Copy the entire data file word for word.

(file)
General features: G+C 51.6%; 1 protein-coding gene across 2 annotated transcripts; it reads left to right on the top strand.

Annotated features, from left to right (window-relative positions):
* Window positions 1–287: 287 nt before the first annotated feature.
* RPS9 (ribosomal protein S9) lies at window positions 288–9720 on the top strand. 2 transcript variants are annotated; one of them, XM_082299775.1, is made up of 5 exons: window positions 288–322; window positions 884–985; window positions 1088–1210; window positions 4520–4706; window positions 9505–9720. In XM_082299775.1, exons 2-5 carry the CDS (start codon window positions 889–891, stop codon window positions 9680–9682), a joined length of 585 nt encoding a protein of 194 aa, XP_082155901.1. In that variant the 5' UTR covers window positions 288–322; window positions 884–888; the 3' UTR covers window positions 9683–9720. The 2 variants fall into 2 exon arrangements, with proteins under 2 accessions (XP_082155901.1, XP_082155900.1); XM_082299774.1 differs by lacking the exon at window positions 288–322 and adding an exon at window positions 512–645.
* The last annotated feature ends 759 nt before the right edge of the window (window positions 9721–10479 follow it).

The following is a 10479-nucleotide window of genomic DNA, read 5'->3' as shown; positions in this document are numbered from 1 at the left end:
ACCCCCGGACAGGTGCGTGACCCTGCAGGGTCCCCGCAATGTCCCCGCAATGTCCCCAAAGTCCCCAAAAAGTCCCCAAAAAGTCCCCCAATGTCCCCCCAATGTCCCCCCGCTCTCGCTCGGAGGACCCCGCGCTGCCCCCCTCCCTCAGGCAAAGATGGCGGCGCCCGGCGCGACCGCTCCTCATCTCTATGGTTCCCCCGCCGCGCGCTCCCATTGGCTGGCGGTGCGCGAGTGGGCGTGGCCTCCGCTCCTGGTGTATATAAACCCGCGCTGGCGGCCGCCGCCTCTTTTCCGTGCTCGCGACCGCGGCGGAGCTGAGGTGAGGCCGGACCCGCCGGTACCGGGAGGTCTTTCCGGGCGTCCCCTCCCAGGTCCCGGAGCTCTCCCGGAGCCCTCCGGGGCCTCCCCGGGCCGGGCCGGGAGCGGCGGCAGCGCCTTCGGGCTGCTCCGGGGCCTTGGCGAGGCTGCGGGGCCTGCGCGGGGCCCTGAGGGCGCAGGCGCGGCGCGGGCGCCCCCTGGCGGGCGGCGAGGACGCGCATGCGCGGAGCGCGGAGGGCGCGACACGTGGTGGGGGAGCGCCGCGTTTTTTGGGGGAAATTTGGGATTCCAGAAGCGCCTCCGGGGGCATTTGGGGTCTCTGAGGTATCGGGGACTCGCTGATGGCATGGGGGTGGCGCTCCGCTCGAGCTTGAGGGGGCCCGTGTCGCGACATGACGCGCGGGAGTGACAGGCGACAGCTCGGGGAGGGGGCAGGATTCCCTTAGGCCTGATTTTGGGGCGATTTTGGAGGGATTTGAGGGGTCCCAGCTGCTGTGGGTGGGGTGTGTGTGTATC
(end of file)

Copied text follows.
General features: G+C 51.6%; 1 protein-coding gene across 2 annotated transcripts; it reads left to right on the top strand.

Annotated features, from left to right (window-relative positions):
* Window positions 1–287: 287 nt before the first annotated feature.
* RPS9 (ribosomal protein S9) lies at window positions 288–9720 on the top strand. 2 transcript variants are annotated; one of them, XM_082299775.1, is made up of 5 exons: window positions 288–322; window positions 884–985; window positions 1088–1210; window positions 4520–4706; window positions 9505–9720. In XM_082299775.1, exons 2-5 carry the CDS (start codon window positions 889–891, stop codon window positions 9680–9682), a joined length of 585 nt encoding a protein of 194 aa, XP_082155901.1. In that variant the 5' UTR covers window positions 288–322; window positions 884–888; the 3' UTR covers window positions 9683–9720. The 2 variants fall into 2 exon arrangements, with proteins under 2 accessions (XP_082155901.1, XP_082155900.1); XM_082299774.1 differs by lacking the exon at window positions 288–322 and adding an exon at window positions 512–645.
* The last annotated feature ends 759 nt before the right edge of the window (window positions 9721–10479 follow it).

The following is a 10479-nucleotide window of genomic DNA, read 5'->3' as shown; positions in this document are numbered from 1 at the left end:
ACCCCCGGACAGGTGCGTGACCCTGCAGGGTCCCCGCAATGTCCCCGCAATGTCCCCAAAGTCCCCAAAAAGTCCCCAAAAAGTCCCCCAATGTCCCCCCAATGTCCCCCCGCTCTCGCTCGGAGGACCCCGCGCTGCCCCCCTCCCTCAGGCAAAGATGGCGGCGCCCGGCGCGACCGCTCCTCATCTCTATGGTTCCCCCGCCGCGCGCTCCCATTGGCTGGCGGTGCGCGAGTGGGCGTGGCCTCCGCTCCTGGTGTATATAAACCCGCGCTGGCGGCCGCCGCCTCTTTTCCGTGCTCGCGACCGCGGCGGAGCTGAGGTGAGGCCGGACCCGCCGGTACCGGGAGGTCTTTCCGGGCGTCCCCTCCCAGGTCCCGGAGCTCTCCCGGAGCCCTCCGGGGCCTCCCCGGGCCGGGCCGGGAGCGGCGGCAGCGCCTTCGGGCTGCTCCGGGGCCTTGGCGAGGCTGCGGGGCCTGCGCGGGGCCCTGAGGGCGCAGGCGCGGCGCGGGCGCCCCCTGGCGGGCGGCGAGGACGCGCATGCGCGGAGCGCGGAGGGCGCGACACGTGGTGGGGGAGCGCCGCGTTTTTTGGGGGAAATTTGGGATTCCAGAAGCGCCTCCGGGGGCATTTGGGGTCTCTGAGGTATCGGGGACTCGCTGATGGCATGGGGGTGGCGCTCCGCTCGAGCTTGAGGGGGCCCGTGTCGCGACATGACGCGCGGGAGTGACAGGCGACAGCTCGGGGAGGGGGCAGGATTCCCTTAGGCCTGATTTTGGGGCGATTTTGGAGGGATTTGAGGGGTCCCAGCTGCTGTGGGTGGGGTGTGTGTGTATC